Crystallographic forms of Goethite

Crystal Atlas:
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Goethite no.4 - Goldschmidt (1913-1926)
Goethite no.29 - Goldschmidt (1913-1926)
3d models and HTML5 code kindly provided by www.smorf.nl.

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Edge Lines | Miller Indicies | Axes

Transparency
Opaque | Translucent | Transparent

View
Along a-axis | Along b-axis | Along c-axis | Start rotation | Stop rotation
X-Ray Powder Diffraction:
Image Loading

Radiation - Copper Kα
Data Set:
Data courtesy of RRUFF project at University of Arizona, used with permission.

Optical Data of Goethite

Type:
Biaxial (-)
RI values:
nα = 2.260 - 2.275 nβ = 2.393 - 2.409 nγ = 2.393 - 2.409
2V:
Calculated: 20°
Max Birefringence:
δ = 0.133 - 0.134
Image shows birefringence interference colour range (at 30µm thickness) and does not take into account mineral colouration.
Surface Relief:
Very High
Dispersion:
relatively strong r>v
Pleochroism:
Visible
Comments:
X = red b/yellow b = clear yellow
Y = red a/yellow c = brown-yellow
Z = red c/yellow a = orange-yellow

Chemical Properties of Goethite

Formula:
α-Fe3+O(OH)
All elements listed in formula:
Common Impurities:
Mn

Relationship of Goethite to other Species

4.00.Microlite Group
4.00.Ferrotaaffeite-6N'3S(Be,Zn,Mg)FeAl4O8
4.00.Pyrochlore GroupA2Nb2(O,OH)6Z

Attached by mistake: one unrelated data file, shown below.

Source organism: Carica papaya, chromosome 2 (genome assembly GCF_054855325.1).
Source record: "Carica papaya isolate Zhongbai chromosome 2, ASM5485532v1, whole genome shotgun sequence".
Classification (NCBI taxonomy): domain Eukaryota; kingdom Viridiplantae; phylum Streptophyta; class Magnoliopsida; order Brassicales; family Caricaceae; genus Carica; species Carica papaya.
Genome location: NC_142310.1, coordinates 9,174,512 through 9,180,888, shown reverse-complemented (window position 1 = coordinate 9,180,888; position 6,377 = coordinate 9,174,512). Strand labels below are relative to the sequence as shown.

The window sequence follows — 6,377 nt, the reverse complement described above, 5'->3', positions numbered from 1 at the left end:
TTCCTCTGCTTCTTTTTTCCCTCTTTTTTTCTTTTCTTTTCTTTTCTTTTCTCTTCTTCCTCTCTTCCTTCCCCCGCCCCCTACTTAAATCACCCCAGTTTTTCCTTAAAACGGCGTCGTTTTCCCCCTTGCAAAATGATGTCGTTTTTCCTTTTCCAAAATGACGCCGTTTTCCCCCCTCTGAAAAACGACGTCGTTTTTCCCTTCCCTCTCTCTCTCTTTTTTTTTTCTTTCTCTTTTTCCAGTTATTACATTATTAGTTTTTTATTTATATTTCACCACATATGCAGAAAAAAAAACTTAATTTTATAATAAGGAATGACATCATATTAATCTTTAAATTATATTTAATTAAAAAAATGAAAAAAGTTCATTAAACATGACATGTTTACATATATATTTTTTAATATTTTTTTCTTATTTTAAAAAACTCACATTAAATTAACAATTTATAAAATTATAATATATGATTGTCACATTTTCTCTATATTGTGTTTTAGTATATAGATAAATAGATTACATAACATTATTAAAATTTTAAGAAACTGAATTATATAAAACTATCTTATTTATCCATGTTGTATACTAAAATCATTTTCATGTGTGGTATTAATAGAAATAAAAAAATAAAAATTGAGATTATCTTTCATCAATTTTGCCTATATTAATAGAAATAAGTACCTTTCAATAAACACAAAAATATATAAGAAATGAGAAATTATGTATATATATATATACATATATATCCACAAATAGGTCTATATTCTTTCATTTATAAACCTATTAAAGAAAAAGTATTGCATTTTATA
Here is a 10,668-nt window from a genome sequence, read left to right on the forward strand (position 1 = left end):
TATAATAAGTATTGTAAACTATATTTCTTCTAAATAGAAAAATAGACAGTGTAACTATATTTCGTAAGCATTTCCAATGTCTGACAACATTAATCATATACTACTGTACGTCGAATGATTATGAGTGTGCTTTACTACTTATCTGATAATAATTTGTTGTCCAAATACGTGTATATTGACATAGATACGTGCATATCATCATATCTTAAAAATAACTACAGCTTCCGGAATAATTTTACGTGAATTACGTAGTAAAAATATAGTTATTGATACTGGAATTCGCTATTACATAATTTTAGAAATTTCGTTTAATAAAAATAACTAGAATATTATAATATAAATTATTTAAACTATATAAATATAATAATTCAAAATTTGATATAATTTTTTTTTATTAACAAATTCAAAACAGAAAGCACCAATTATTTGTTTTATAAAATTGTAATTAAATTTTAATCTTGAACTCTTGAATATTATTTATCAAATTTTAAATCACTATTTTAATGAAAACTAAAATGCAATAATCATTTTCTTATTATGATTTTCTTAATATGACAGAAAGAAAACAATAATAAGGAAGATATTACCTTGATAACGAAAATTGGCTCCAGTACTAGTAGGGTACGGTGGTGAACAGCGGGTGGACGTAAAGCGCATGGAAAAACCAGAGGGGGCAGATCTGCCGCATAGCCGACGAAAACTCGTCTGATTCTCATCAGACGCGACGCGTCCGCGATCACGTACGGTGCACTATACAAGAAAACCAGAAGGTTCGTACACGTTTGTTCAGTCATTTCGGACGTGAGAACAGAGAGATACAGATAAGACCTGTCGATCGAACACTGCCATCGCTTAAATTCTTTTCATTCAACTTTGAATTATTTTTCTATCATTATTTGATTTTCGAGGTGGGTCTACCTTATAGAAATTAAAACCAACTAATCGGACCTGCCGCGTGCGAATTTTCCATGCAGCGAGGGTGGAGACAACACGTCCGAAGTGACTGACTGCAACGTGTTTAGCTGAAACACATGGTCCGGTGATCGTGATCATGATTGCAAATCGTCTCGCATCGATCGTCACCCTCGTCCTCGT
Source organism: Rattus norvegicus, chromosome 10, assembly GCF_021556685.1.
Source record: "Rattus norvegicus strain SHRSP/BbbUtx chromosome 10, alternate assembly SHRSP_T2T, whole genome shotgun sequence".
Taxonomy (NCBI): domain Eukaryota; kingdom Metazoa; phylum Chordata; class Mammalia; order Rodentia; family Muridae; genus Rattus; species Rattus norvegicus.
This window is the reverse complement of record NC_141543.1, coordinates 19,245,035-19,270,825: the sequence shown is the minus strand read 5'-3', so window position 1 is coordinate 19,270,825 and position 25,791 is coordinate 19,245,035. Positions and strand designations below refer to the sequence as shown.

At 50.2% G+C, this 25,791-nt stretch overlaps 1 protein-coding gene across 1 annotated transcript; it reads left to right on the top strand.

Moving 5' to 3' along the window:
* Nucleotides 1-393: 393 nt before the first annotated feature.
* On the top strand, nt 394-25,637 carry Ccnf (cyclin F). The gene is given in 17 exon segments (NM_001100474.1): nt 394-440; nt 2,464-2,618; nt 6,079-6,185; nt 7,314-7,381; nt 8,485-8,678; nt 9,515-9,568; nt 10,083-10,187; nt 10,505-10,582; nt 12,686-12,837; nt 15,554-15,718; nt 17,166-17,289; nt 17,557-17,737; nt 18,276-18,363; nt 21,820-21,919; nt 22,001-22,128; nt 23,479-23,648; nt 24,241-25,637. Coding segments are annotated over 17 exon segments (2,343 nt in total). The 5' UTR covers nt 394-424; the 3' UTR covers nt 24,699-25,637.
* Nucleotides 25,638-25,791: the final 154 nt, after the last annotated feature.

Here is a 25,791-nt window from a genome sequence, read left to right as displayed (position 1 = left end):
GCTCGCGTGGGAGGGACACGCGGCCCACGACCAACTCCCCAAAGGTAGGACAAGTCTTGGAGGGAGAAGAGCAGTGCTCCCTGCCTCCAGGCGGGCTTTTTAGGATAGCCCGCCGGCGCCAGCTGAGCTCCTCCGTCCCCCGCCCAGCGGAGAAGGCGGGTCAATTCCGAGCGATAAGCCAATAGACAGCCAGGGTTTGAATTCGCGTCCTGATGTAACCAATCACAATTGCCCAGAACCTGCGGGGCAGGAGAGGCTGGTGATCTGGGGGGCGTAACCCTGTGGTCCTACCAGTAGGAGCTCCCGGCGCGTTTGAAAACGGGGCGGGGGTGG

4.00.Roméite Group
4.00.Ferrohögbomite-2N2S[(Fe2+,Mg,Zn,Al)3(Al,Ti,Fe3+)8O15(OH)]2
4.00.Písekite-(Y)(Y,As,Ca,Fe,U)(Nb,Ti,Ta)O4
4.00.UM2004-19-O:AlCeGdZr(Gd,Ce)4Al2Zr4O17
4.00.UM2004-21-O:CaFeGdZrCa2Gd4Fe5ZrO15
4.00.UM2004-27-O:GdTiGd2Ti4O11
4.00.Mapiquiroite(Sr,Pb)(U,Y)Fe2(Ti,Fe3+,Cr3+)18O38
4.00.AlmeidaitePbZn2(Mn,Y)(Ti,Fe3+)18O37(OH,O)
4.00.VapnikiteCa2CaUO6
7.20.1WüstiteFeO
7.20.2MagnetiteFe2+Fe23+O4
7.20.3MaghemiteFe23+O3
7.20.4HematiteFe2O3
7.20.6Akaganeite(Fe3+,Ni2+)8(OH,O)16Cl1.25 · nH2O
7.20.7FeroxyhyteFe3+O(OH)
7.20.8Lepidocrociteγ-Fe3+O(OH)
7.20.9FerrihydriteFe103+O14(OH)2
7.20.10Amakinite(Fe2+,Mg)(OH)2
7.20.11MagnesioferriteMgFe23+O4
7.20.12MuskoxiteMg7Fe4O13 · 10H2O
7.20.13SrebrodolskiteCa2Fe23+O5
7.20.14HercyniteFe2+Al2O4
7.20.15BrownmilleriteCa2(Al,Fe3+)2O5

Other Names for Goethite

Other Information

Health Risks:
No information on health risks for this material has been entered into the database. You should always treat mineral specimens with care.
Industrial Uses:
Iron ore

References for Goethite

Reference List:
Lenz, J.G. (1806) Göthit. In: Tabellen über das gesammte Mineralreich. Göpferdts, Jena, 46-46.

Posnjak, E., Merwin, H.E. (1919) The hydrated ferric oxides. American Journal of Science: 47: 311.